I enjoy teaching during summer as nobody takes those classes too seriously and you’re free to include some unconventional materials. The only drawback is that sometimes the level of motivation is not quite satisfactory. To avoid this, I usually suggest a “lesson off” – during summer courses I like to offer “free Fridays”, classes spent on projects, games, role-plays, class trips and other creative ways mainly boosting communication.
If you experience similar sentiments, you might find my lesson idea quite useful – not only for the summer courses. After all, every teacher sometimes has a lesson that seems to last forever. And the best way to introduce something energetic is to share something… really long? Mind, the ideas I’m sharing with you are not overly serious!
The Horribly Slow Murderer with the Extremely Inefficient Weapon is a 10-minute short film that was released in 2008 by Richard Gale (you may visit his page here). The movie is presented as a trailer to a 9-hour long film and portrays the story of a forensic pathologist called Jack Cucchiaio (played by Paul Clemens; “cucchiaio” means spoon in Italian), who finds himself being haunted by a deranged looking man (Brian Rohan), who is, without any clear reason, hitting him with a spoon. Doesn’t sound interesting? Well, watch it first:
Now, there are some ideas for activities after watching the video. Please notice that none of these activities requires earlier preparation. This is really an emergency scenario:
Background of the story: storytelling (speaking/ writing)
Let’s assume the trailer is just the tip of the iceberg. Ask your students to elaborate on the story and answer the following questions:
- Who (or what) is this mysterious attacker?
- Where does he come from?
- Why is he targeting Jack?
- Why does he use a spoon?
- Is there a way to stop him?
Best idea is to organise a little brainstorm party in groups and then ask your students to tell a chilling story in a manner of Are you afraid of the dark. If your students prefer written compositions, you may ask them to write a story – or maybe even make a little competition for the best thriller?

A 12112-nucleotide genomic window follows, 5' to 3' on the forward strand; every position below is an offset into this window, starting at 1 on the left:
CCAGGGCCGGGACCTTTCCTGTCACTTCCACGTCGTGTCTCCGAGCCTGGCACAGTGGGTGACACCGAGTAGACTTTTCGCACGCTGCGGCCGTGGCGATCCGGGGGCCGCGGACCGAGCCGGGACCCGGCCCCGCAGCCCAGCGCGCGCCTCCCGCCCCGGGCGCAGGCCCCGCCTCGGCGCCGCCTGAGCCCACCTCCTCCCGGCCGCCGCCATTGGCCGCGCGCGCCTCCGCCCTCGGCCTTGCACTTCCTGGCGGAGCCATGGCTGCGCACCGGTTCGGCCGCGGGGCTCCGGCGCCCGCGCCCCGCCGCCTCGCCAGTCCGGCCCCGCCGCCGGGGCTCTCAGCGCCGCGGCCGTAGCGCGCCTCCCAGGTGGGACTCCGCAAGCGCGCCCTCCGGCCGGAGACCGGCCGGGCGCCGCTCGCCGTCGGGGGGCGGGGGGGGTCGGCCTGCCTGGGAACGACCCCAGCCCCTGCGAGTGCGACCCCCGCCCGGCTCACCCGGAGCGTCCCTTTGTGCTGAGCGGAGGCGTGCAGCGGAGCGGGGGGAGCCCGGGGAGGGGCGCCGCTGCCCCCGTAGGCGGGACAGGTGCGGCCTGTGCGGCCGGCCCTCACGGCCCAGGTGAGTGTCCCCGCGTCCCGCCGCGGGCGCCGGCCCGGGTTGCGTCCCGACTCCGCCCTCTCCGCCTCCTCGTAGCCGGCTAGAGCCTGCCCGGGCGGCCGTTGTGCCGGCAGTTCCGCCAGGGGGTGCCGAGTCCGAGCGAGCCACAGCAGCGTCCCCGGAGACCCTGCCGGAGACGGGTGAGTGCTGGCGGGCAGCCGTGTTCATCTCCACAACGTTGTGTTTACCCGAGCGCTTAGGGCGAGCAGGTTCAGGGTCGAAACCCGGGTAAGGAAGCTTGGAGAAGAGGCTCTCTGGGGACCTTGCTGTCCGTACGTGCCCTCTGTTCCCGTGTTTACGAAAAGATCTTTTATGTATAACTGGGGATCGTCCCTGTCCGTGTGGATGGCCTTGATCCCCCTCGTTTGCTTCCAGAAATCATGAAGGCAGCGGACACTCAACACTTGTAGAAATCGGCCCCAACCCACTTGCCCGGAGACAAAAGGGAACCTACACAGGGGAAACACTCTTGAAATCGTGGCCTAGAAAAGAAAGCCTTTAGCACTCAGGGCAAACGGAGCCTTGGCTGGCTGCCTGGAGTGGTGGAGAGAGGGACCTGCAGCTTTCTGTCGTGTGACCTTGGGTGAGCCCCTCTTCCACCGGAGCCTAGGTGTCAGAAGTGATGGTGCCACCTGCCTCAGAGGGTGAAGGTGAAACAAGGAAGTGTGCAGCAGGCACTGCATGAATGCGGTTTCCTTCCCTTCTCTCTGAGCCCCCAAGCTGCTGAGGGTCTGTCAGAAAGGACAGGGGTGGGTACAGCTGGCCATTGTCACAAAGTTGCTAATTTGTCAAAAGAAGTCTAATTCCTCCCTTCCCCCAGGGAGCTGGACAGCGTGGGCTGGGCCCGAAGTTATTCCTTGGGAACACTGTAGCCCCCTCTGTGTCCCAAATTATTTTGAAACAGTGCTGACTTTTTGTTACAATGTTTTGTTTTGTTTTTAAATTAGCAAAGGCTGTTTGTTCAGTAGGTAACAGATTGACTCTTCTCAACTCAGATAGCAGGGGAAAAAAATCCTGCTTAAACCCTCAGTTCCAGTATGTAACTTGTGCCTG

The hard life of a murderer: role play (speaking)
Who is Ginosaji? What does he do apart from haunting and hunting Jack? Is he a human being? Does he have any family? What about his favourite food? Hobby? Where does he sleep? Encourage your students to prepare short speeches introducing themselves as Ginosaji. Who’s the scariest, and who’s the funniest? Also, this is great activity for people on lower levels of English as they may use quite simple lexis and grammar.
Let’s make a film (writing, speaking)
The natural follow-up of the video would be making own film! It’s a great idea for a group project – each group needs to create a scenario, plan storyboards, choose actors and record the film itself. If you haven’t got your favourite video app, you may choose one suggested by TeachHub (click here to read). Then you may watch the films together choosing the best one.
As you can see, even a slow lesson and a terribly slow murder may change into an exciting class – I hope you and your students will like this slightly silly, yet amusing, lesson.
There are sequels to this video, Spoon Vs. Spoon, Save Jack (it’s a game in which the player has to choose what Jack Cucchiaio should do), Spoon Wars and Ginosaji Vs. Ginosaji. Watching them in-class is optional, as you can easily get your students to catch the main idea after watching the first video, however, you may use them as homework or follow-up activities – Richard Gale has his own YouTube channel, where you can take many inspirations from.